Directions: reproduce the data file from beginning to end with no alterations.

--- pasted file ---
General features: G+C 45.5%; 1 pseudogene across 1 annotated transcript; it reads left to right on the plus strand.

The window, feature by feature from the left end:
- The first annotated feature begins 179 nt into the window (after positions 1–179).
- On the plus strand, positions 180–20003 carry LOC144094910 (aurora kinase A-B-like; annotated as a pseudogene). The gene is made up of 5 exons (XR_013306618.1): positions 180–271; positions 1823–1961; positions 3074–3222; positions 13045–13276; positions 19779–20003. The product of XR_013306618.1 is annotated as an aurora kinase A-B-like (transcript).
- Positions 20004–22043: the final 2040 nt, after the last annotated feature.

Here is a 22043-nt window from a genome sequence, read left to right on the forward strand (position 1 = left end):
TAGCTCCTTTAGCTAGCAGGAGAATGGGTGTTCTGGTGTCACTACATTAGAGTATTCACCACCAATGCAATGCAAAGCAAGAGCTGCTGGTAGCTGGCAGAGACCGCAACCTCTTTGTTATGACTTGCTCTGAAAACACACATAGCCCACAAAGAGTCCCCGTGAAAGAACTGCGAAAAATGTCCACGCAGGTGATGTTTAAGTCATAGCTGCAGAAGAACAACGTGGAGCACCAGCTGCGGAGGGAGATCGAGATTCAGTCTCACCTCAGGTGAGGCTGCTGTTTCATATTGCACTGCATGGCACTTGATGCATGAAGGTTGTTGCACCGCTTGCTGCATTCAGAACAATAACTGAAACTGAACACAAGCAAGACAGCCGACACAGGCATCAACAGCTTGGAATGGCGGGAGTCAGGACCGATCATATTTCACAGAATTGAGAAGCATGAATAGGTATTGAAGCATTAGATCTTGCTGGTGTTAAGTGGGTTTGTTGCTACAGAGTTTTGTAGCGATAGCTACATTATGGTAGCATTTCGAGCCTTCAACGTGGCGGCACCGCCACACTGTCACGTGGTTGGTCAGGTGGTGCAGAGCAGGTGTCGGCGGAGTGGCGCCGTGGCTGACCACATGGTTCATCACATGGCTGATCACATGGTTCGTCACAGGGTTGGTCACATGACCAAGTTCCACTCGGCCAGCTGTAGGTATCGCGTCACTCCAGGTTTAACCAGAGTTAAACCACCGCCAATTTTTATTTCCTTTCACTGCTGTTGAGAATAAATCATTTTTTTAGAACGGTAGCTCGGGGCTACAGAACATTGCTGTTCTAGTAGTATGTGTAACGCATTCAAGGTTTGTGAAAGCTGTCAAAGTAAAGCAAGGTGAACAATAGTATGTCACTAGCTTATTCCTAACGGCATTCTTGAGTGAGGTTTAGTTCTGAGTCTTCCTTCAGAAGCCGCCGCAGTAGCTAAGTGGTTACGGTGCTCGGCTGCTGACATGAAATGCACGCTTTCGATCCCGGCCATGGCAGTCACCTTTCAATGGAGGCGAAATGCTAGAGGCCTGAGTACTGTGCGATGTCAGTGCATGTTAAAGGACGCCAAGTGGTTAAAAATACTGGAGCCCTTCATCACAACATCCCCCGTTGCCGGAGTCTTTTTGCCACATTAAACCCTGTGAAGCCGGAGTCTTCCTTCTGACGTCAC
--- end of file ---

General features: G+C 45.5%; 1 pseudogene across 1 annotated transcript; it reads left to right on the plus strand.

The window, feature by feature from the left end:
- The first annotated feature begins 179 nt into the window (after positions 1–179).
- On the plus strand, positions 180–20003 carry LOC144094910 (aurora kinase A-B-like; annotated as a pseudogene). The gene is made up of 5 exons (XR_013306618.1): positions 180–271; positions 1823–1961; positions 3074–3222; positions 13045–13276; positions 19779–20003. The product of XR_013306618.1 is annotated as an aurora kinase A-B-like (transcript).
- Positions 20004–22043: the final 2040 nt, after the last annotated feature.

Here is a 22043-nt window from a genome sequence, read left to right on the forward strand (position 1 = left end):
TAGCTCCTTTAGCTAGCAGGAGAATGGGTGTTCTGGTGTCACTACATTAGAGTATTCACCACCAATGCAATGCAAAGCAAGAGCTGCTGGTAGCTGGCAGAGACCGCAACCTCTTTGTTATGACTTGCTCTGAAAACACACATAGCCCACAAAGAGTCCCCGTGAAAGAACTGCGAAAAATGTCCACGCAGGTGATGTTTAAGTCATAGCTGCAGAAGAACAACGTGGAGCACCAGCTGCGGAGGGAGATCGAGATTCAGTCTCACCTCAGGTGAGGCTGCTGTTTCATATTGCACTGCATGGCACTTGATGCATGAAGGTTGTTGCACCGCTTGCTGCATTCAGAACAATAACTGAAACTGAACACAAGCAAGACAGCCGACACAGGCATCAACAGCTTGGAATGGCGGGAGTCAGGACCGATCATATTTCACAGAATTGAGAAGCATGAATAGGTATTGAAGCATTAGATCTTGCTGGTGTTAAGTGGGTTTGTTGCTACAGAGTTTTGTAGCGATAGCTACATTATGGTAGCATTTCGAGCCTTCAACGTGGCGGCACCGCCACACTGTCACGTGGTTGGTCAGGTGGTGCAGAGCAGGTGTCGGCGGAGTGGCGCCGTGGCTGACCACATGGTTCATCACATGGCTGATCACATGGTTCGTCACAGGGTTGGTCACATGACCAAGTTCCACTCGGCCAGCTGTAGGTATCGCGTCACTCCAGGTTTAACCAGAGTTAAACCACCGCCAATTTTTATTTCCTTTCACTGCTGTTGAGAATAAATCATTTTTTTAGAACGGTAGCTCGGGGCTACAGAACATTGCTGTTCTAGTAGTATGTGTAACGCATTCAAGGTTTGTGAAAGCTGTCAAAGTAAAGCAAGGTGAACAATAGTATGTCACTAGCTTATTCCTAACGGCATTCTTGAGTGAGGTTTAGTTCTGAGTCTTCCTTCAGAAGCCGCCGCAGTAGCTAAGTGGTTACGGTGCTCGGCTGCTGACATGAAATGCACGCTTTCGATCCCGGCCATGGCAGTCACCTTTCAATGGAGGCGAAATGCTAGAGGCCTGAGTACTGTGCGATGTCAGTGCATGTTAAAGGACGCCAAGTGGTTAAAAATACTGGAGCCCTTCATCACAACATCCCCCGTTGCCGGAGTCTTTTTGCCACATTAAACCCTGTGAAGCCGGAGTCTTCCTTCTGACGTCAC